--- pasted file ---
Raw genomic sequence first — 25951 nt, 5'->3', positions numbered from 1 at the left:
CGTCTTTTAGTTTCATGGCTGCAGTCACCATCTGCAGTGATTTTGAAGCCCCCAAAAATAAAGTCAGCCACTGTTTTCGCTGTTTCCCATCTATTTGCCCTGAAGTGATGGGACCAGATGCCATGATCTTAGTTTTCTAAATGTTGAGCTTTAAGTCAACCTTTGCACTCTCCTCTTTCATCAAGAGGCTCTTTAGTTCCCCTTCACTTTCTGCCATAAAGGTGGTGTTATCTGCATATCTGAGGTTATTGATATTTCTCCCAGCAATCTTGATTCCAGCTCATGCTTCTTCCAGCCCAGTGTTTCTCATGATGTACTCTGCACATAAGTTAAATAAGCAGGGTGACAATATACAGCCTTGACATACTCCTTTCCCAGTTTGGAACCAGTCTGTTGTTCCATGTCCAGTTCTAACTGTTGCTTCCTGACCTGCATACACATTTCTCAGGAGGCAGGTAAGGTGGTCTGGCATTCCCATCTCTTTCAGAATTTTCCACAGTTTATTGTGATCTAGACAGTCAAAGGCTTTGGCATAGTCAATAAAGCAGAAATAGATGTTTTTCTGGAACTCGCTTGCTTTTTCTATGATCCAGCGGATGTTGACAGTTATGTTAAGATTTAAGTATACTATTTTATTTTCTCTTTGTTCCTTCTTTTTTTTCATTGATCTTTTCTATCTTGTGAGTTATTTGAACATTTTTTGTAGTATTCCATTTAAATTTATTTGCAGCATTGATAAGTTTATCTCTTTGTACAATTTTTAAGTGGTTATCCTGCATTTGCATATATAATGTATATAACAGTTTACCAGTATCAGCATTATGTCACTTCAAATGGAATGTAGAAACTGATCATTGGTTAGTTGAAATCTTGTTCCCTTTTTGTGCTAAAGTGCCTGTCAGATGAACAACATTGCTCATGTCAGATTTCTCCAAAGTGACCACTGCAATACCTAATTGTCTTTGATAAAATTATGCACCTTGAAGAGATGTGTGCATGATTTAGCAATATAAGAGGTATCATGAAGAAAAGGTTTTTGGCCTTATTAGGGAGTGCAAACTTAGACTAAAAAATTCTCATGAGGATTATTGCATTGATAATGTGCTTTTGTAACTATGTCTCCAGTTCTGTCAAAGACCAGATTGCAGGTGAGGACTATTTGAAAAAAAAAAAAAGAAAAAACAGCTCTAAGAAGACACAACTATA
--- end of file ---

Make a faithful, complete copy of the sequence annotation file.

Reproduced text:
Raw genomic sequence first — 25951 nt, 5'->3', positions numbered from 1 at the left:
CGTCTTTTAGTTTCATGGCTGCAGTCACCATCTGCAGTGATTTTGAAGCCCCCAAAAATAAAGTCAGCCACTGTTTTCGCTGTTTCCCATCTATTTGCCCTGAAGTGATGGGACCAGATGCCATGATCTTAGTTTTCTAAATGTTGAGCTTTAAGTCAACCTTTGCACTCTCCTCTTTCATCAAGAGGCTCTTTAGTTCCCCTTCACTTTCTGCCATAAAGGTGGTGTTATCTGCATATCTGAGGTTATTGATATTTCTCCCAGCAATCTTGATTCCAGCTCATGCTTCTTCCAGCCCAGTGTTTCTCATGATGTACTCTGCACATAAGTTAAATAAGCAGGGTGACAATATACAGCCTTGACATACTCCTTTCCCAGTTTGGAACCAGTCTGTTGTTCCATGTCCAGTTCTAACTGTTGCTTCCTGACCTGCATACACATTTCTCAGGAGGCAGGTAAGGTGGTCTGGCATTCCCATCTCTTTCAGAATTTTCCACAGTTTATTGTGATCTAGACAGTCAAAGGCTTTGGCATAGTCAATAAAGCAGAAATAGATGTTTTTCTGGAACTCGCTTGCTTTTTCTATGATCCAGCGGATGTTGACAGTTATGTTAAGATTTAAGTATACTATTTTATTTTCTCTTTGTTCCTTCTTTTTTTTCATTGATCTTTTCTATCTTGTGAGTTATTTGAACATTTTTTGTAGTATTCCATTTAAATTTATTTGCAGCATTGATAAGTTTATCTCTTTGTACAATTTTTAAGTGGTTATCCTGCATTTGCATATATAATGTATATAACAGTTTACCAGTATCAGCATTATGTCACTTCAAATGGAATGTAGAAACTGATCATTGGTTAGTTGAAATCTTGTTCCCTTTTTGTGCTAAAGTGCCTGTCAGATGAACAACATTGCTCATGTCAGATTTCTCCAAAGTGACCACTGCAATACCTAATTGTCTTTGATAAAATTATGCACCTTGAAGAGATGTGTGCATGATTTAGCAATATAAGAGGTATCATGAAGAAAAGGTTTTTGGCCTTATTAGGGAGTGCAAACTTAGACTAAAAAATTCTCATGAGGATTATTGCATTGATAATGTGCTTTTGTAACTATGTCTCCAGTTCTGTCAAAGACCAGATTGCAGGTGAGGACTATTTGAAAAAAAAAAAAAGAAAAAACAGCTCTAAGAAGACACAACTATA